By Dan Morse
Washington Post Staff Writer
Monday, January 18, 2010; B01
In summer 2008, just before his arrest led to claims that he was plotting to kill a presidential candidate, Bethesda teenager Collin McKenzie-Gude wrote a three-page document that, it's safe to say, few of his peers would have produced.
McKenzie-Gude's "Emergency Evacuation Plan," introduced by his attorneys Friday at a sentencing hearing expected to end Tuesday, describes how he and a friend were prepared to lead family members away from danger.
"The objective of EEP-1 is to provide for the safe and orderly evacuation of designated personnel from the Washington DC Metropolitan area," wrote McKenzie-Gude, who had just graduated with honors from St. John's College High School in Washington. "This objective supersedes the welfare of any one individual as well as local, state and federal law. Therefore, the use of deadly force is authorized to remove any obstacles to the completion of the primary objective."
His attorneys said they think the document bolsters the argument they presented in court Friday: that prosecutors misrepresented the intentions of someone given to antiterrorism role-playing. "This kid has a military imagination," lawyer Steven Kupferberg said after the hearing that day.
At issue in the hearing, which started Jan. 7 but was postponed for a week, isn't whether McKenzie-Gude, 20, is guilty of a murder plot -- he was not charged with that. He pleaded guilty last year to possessing bombmaking chemicals kept in his bedroom closets, a charge he is scheduled to be sentenced for Tuesday. McKenzie-Gude also kept in his bedroom three high-powered rifles, two shotguns and hundreds of rounds of ammunition.
Under federal court rules, he could face a longer sentence if prosecutors show that he was planning future crimes. They say McKenzie-Gude, a skilled marksman who was a captain of his high school rifle team, was plotting to take out three people: Barack Obama, a friend's mother and a student who had offered to sell McKenzie-Gude untraceable guns with filed-off serial numbers.
Much of the Obama contention rests on the testimony of the friend, Patrick Yevsukov, who received immunity in a deal with prosecutors.
"Collin intensely disliked Barack Obama, particularly regarding his views on gun control," Yevsukov said Friday. "He was afraid that once in office, he would enact sweeping gun control legislation and Collin would lose his guns. . . . He said it would be possible to take out his convoy with EFP [explosively formed projectile] devices, and once the rear and front vehicles were taken out, to shoot the people in the vehicle with a long-range rifle."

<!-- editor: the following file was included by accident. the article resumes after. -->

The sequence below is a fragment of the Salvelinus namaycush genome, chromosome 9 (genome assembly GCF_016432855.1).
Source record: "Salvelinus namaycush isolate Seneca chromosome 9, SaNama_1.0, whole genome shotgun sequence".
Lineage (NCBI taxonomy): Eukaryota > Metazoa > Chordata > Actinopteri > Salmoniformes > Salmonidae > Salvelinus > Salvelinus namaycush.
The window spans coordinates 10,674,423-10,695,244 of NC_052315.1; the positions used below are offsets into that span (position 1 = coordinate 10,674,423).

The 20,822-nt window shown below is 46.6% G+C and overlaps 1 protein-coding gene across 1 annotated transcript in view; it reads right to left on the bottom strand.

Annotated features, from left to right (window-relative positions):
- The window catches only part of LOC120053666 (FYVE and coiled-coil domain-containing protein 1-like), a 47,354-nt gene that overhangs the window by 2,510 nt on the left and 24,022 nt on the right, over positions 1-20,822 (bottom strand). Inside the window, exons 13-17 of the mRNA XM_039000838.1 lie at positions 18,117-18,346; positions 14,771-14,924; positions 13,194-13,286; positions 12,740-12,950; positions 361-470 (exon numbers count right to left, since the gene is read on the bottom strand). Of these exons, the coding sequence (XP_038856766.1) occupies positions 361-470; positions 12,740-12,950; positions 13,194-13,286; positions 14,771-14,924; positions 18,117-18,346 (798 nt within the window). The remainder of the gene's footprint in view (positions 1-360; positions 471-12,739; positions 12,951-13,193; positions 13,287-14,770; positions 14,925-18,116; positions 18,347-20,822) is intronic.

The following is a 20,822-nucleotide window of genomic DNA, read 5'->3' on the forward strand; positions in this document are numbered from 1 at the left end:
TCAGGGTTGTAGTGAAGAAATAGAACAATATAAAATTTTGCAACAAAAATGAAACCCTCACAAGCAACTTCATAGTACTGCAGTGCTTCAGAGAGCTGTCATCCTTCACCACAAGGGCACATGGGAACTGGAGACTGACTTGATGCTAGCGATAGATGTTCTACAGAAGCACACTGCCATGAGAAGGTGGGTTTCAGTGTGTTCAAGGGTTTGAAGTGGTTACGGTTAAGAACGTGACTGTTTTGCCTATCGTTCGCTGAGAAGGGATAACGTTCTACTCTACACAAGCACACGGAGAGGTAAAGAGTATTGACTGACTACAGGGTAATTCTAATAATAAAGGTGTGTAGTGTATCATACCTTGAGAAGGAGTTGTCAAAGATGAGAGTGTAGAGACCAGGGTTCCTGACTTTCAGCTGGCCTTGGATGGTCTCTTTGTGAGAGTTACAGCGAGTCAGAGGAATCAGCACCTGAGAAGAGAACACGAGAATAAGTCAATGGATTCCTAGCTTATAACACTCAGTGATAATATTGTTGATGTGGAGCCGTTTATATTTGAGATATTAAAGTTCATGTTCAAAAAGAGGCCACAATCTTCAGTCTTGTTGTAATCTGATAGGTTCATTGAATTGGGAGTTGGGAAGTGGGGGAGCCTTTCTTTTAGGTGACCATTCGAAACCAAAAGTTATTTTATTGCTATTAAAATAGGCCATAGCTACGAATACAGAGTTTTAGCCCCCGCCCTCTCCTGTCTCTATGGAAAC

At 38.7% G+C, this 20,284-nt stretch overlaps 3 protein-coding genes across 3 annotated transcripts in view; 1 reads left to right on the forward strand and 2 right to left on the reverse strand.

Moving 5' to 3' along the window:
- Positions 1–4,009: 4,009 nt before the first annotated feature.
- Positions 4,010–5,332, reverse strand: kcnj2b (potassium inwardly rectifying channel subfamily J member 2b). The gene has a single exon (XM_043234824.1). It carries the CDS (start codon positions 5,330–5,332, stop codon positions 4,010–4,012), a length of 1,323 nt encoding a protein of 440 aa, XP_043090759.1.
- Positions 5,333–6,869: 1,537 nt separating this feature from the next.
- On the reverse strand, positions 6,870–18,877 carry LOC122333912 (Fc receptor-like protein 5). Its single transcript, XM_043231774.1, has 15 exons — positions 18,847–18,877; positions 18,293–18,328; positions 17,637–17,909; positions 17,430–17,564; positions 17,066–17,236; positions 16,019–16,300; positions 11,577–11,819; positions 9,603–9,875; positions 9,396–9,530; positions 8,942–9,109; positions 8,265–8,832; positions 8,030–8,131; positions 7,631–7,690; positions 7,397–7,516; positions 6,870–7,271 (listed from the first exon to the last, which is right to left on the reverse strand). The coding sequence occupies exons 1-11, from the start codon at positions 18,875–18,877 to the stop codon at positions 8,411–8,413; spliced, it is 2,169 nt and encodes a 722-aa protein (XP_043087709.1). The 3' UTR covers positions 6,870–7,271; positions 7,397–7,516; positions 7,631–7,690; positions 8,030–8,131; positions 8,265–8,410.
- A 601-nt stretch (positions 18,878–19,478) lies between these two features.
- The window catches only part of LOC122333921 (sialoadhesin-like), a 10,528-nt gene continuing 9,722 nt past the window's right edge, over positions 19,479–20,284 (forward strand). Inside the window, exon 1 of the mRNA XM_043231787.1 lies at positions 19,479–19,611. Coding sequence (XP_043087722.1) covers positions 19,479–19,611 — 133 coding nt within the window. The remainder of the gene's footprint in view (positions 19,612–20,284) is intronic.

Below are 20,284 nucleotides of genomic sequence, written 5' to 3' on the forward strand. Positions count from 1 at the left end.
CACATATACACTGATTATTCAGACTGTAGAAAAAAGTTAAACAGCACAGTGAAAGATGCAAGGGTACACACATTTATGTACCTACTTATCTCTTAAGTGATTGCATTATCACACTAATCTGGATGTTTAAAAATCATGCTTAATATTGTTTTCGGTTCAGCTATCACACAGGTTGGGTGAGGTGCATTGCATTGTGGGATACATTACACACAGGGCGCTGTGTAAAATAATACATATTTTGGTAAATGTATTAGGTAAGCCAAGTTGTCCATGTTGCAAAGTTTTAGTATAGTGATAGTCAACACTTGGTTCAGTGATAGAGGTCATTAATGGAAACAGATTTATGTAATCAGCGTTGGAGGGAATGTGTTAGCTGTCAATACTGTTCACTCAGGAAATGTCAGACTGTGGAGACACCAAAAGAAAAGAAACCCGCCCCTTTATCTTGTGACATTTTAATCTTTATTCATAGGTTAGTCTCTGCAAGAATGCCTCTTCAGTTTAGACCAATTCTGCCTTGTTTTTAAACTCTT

Yevsukov said he decided that his friend was serious when he tried to buy a high-powered rifle, a sniper scope and sophisticated camouflage gear.
Prosecutors showed U.S. District Judge Peter J. Messitte a map found in McKenzie-Gude's desk in his bedroom. They said McKenzie-Gude had marked points along Interstate 270 where he "could have been planning to stage the assault," court filings say.
But in his "Emergency Evacuation Plan," McKenzie-Gude also identified locations where family members would gather. His attorneys say he marked those as "rally points" on the map: "RP Tomahawk" and "RP X-ray," for example.
In the evacuation plan, he and Yevsukov are described as operational leaders Raptor7 and Redhat3, respectively. They were responsible for declaring an evacuation of family members. "From the RP," McKenzie-Gude wrote, "evacuees will be moved all together via armed convoy to the evacuation objective (EO), where all personnel will hold position until the blue alert is lifted or downgraded."
The third plan presented by prosecutors, involving the possible gun deal, was bolstered by a witness who confirmed parts of Yevsukov's testimony.
Daniel Mears said that Yevsukov and McKenzie-Gude approached him about buying untraceable guns from a fourth person. The two showed Mears a satellite image of a field in western Montgomery County that McKenzie-Gude had visited with his astronomy class and drove him there to scope it out, according to testimony.
At the field, according to testimony, McKenzie-Gude communicated via walkie-talkie to Yevsukov, who was in an area 400 meters away, where he would be positioned to take out the gun seller should things go bad.
Mears said the plan called for him to wait in a vehicle, armed with a shotgun given to him by McKenzie-Gude. He said that McKenzie-Gude and Yevsukov told him what his role would be if the seller tried to rob McKenzie-Gude.
"They told me Collin would drop a flash-bang grenade as he ran back to the vehicle," Mears said. "Patrick would give the order 'Red eye,' at which point I would get out of the vehicle with the shotgun and provide cover fire as Collin retreated to the vehicle."
Messitte, the judge, asked Mears to characterize the plan: Was it a joke, some kind of "virtual video-gaming" or was it serious?
"At first . . . I thought, 'You've got to be kidding me about this,' " Mears said. "But as they proceeded to explain, I realized that this is real."
The gun deal never happened, Mears said, because a fourth participant backed out and Yevsukov told him that the field was no longer considered secluded enough.
McKenzie-Gude also faces a sentencing hearing in state court in Montgomery, where he pleaded guilty to attempted carjacking in an incident that occurred the day police searched his bedroom. At a White Flint Mall parking garage July 29, 2008, prosecutors said, he knocked a 78-year-old man to the ground in an effort to flee the area.